Congratulations to Laith Evans on winning the 2021 AMH Making Space Conference, Student Poster/Abstract Prize.
Below is a blog post based on the winning abstract.

Is changing legislation good enough? Factors limiting organ donation rates in England and Scotland

In the UK, there are currently more than 6000 people waiting to receive an organ transplant and each year around 6% of those on the waiting-list die.[1] In an attempt to increase donation rates in England and Scotland legislation changed from an “opt-in” system of donation to an “opt-out” system in 2020.[2] Yet, although Wales changed to an opt-out system in 2015 data suggests that organ donations rates have not increased significantly.[3] After learning about these changes in legislation, I decided to investigate in more depth whether or not changing the policy change would be enough to increase donation rates.

I conducted a literature review and read widely around organ donation. I was able to identify specific themes relating to reasons why individuals may be less willing to donate (and also therefore, more likely to opt-out under the new legislation). One of the most frequently given reasons were related to donors beliefs and fears that they might be killed purposefully by healthcare professionals in order for their organs to be harvested.[4] In the course of my research, I also learned that individuals from lower socio-economic backgrounds or who have not attended higher education are less likely to consent to organ donation. This is not only due to fears around unethical practice but also due to concerns over bodily autonomy and increased government control.[5] I was also able to identify factors that may increase donation rates, such as increased public awareness and an increased amount of intensive care beds, resulting in clinicians being able to care for donors for longer prior to donation (enabling more time for consent to be formalised).[6] My research concluded that whilst increased investment in organ donation  and critical care services within the NHS could increase donation rates, it may be cheaper and more effective to increase public health campaigns and to raise awareness around organ donation in schools by including case studies and considered discussion of fears, practices and different beliefs surrounding organ donation to better educate the general population on the organ donation process and its benefits to wider society.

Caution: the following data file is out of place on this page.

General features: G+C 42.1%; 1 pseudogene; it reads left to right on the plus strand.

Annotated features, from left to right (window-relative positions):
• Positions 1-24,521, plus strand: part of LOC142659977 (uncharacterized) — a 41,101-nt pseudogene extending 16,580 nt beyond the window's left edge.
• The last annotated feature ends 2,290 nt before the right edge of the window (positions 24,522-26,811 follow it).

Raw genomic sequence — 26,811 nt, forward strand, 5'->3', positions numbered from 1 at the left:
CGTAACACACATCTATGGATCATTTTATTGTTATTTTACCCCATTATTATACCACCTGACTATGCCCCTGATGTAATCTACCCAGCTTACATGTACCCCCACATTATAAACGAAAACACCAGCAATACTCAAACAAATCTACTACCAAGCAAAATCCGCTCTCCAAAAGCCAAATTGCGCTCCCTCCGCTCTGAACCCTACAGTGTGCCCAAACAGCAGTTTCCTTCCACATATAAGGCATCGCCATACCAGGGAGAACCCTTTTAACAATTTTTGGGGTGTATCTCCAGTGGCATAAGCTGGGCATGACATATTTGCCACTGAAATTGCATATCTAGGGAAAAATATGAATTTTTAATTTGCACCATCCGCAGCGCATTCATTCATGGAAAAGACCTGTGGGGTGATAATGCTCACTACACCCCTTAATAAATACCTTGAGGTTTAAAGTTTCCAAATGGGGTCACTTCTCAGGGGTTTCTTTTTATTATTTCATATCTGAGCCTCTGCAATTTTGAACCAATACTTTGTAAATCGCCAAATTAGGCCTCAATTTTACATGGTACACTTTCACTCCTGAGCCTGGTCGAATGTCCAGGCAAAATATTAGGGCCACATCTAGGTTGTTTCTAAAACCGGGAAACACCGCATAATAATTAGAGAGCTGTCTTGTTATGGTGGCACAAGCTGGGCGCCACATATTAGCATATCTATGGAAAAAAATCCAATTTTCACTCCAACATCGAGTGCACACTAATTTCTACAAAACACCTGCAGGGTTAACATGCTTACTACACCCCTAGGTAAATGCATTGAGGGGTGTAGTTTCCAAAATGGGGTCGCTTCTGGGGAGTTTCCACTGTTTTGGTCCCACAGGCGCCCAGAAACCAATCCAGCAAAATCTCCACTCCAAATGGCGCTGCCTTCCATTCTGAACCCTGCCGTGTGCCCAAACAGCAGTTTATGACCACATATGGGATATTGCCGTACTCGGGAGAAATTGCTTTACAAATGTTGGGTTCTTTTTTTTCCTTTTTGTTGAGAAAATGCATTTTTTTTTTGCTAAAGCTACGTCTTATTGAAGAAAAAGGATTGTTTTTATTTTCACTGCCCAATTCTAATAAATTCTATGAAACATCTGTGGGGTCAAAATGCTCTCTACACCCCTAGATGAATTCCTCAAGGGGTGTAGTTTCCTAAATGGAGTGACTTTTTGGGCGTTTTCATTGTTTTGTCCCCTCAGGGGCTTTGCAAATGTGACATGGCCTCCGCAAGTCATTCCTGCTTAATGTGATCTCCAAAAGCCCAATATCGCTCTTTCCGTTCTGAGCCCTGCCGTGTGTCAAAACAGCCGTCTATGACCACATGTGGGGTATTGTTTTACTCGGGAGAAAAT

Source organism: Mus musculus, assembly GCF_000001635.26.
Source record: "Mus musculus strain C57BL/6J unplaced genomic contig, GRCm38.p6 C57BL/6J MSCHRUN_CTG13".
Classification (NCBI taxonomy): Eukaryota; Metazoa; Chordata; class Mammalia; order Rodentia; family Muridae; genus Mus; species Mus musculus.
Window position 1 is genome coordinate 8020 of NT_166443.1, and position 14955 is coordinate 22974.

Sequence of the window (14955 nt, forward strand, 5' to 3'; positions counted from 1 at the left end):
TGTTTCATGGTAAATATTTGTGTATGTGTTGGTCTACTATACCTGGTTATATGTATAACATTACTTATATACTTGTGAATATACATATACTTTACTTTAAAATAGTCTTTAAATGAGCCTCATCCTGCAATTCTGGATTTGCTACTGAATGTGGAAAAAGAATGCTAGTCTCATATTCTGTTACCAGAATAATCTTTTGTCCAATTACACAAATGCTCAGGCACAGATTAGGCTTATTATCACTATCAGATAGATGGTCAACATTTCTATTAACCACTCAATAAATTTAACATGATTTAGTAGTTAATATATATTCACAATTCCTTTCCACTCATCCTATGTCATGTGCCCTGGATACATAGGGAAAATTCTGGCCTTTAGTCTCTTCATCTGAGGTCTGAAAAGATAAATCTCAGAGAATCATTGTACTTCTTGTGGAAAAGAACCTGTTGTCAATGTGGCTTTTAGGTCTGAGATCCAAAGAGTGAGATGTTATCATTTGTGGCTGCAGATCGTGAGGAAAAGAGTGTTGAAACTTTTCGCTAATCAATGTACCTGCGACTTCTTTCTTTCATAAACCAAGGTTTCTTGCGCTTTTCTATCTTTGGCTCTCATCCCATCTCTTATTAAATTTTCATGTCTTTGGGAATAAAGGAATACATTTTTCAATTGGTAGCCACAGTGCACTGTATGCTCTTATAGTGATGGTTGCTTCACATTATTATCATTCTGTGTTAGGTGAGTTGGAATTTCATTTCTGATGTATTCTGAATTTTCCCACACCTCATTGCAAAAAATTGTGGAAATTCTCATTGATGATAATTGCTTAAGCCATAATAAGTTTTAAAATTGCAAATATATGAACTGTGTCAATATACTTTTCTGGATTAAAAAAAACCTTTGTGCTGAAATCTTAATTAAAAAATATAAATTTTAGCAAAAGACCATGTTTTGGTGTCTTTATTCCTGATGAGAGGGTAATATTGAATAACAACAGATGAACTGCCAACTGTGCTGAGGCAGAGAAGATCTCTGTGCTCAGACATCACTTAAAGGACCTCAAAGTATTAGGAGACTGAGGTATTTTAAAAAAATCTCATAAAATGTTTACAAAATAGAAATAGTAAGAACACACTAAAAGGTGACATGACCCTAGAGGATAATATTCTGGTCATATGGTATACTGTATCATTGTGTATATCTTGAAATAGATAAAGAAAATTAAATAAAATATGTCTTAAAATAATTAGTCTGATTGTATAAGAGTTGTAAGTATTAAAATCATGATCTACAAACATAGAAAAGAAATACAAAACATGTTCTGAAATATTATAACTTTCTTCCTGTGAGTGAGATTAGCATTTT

[1] NHS Blood and Transplant “Organ donation and transplantation”, webpage from NHS Blood and Transport, DOA: 18/05/2021, < https://www.nhsbt.nhs.uk/what-we-do/transplantation-services/organ-donation-and-transplantation/>

[2] NHS Blood and Transplant, “Organ donation law change due to come into effect in England on 20th May” 6/05/20, DOA: 18/05/21, < https://www.organdonation.nhs.uk/get-involved/news/organ-donation-law-change-due-to-come-into-effect-in-england-on-20th-may/>

[3] J Noyes, L McLaughlin, K Morgan, P Walton, R Curtis, S Madden, A Roberts and M Stephens, “Short-term impact of introducing a soft opt-out organ donation system in Wales: before and after study” BMJ Open, 3, 9 April 2019

[4]TK Cheung, TC Cheng and LY Wong “Willingness for deceased organ donation under different legislative systems in Hong Kong: population-based cross-sectional survey”, Hong Kong Medical Journal, vol. 24,  2/4/18

[5] KJ Lim, TTJ Cheng, M Saffree Jeffree, F Hayati, P Kheng Cheah et al “Factors Influencing Attitude Toward Organ and Tissue Donation Among Patients in Primary Clinic, Sabah, Malaysia”  Transplantation Proceedings, 5 2(3), 680-686, April 2020
A Rios, A Sanchez, A Lopez-Navas, L Martines, MA Ayala et al “Attitude toward organ donation in the population of Cienfuegos, Cuba” Transplantation Proceedings, 5 1(2), 286-289, March 2019
TK Cheung, TC Cheng and LY Wong

[6] KJ Lim, TTJ Cheng, M Saffree Jeffree, F Hayati, P Kheng Cheah et al

Image: Puwadon Sang-ngern at Pexels.com

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